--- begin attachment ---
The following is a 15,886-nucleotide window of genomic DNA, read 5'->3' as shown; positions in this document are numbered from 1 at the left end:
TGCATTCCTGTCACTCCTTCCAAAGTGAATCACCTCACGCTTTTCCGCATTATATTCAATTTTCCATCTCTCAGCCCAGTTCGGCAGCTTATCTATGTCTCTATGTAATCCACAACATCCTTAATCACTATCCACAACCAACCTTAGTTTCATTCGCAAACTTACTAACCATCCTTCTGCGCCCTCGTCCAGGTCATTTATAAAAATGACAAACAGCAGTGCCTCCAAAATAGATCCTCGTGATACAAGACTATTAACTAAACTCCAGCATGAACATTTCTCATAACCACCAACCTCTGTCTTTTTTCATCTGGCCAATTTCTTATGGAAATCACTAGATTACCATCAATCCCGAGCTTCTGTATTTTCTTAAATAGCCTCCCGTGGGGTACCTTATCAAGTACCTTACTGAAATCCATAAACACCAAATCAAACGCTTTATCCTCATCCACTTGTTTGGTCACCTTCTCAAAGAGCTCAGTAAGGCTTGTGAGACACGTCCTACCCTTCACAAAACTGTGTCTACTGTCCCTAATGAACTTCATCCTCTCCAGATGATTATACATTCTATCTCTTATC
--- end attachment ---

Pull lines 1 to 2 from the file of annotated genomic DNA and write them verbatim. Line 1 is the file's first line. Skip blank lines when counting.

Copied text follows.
The following is a 15,886-nucleotide window of genomic DNA, read 5'->3' as shown; positions in this document are numbered from 1 at the left end:
TGCATTCCTGTCACTCCTTCCAAAGTGAATCACCTCACGCTTTTCCGCATTATATTCAATTTTCCATCTCTCAGCCCAGTTCGGCAGCTTATCTATGTCTCTATGTAATCCACAACATCCTTAATCACTATCCACAACCAACCTTAGTTTCATTCGCAAACTTACTAACCATCCTTCTGCGCCCTCGTCCAGGTCATTTATAAAAATGACAAACAGCAGTGCCTCCAAAATAGATCCTCGTGATACAAGACTATTAACTAAACTCCAGCATGAACATTTCTCATAACCACCAACCTCTGTCTTTTTTCATCTGGCCAATTTCTTATGGAAATCACTAGATTACCATCAATCCCGAGCTTCTGTATTTTCTTAAATAGCCTCCCGTGGGGTACCTTATCAAGTACCTTACTGAAATCCATAAACACCAAATCAAACGCTTTATCCTCATCCACTTGTTTGGTCACCTTCTCAAAGAGCTCAGTAAGGCTTGTGAGACACGTCCTACCCTTCACAAAACTGTGTCTACTGTCCCTAATGAACTTCATCCTCTCCAGATGATTATACATTCTATCTCTTATC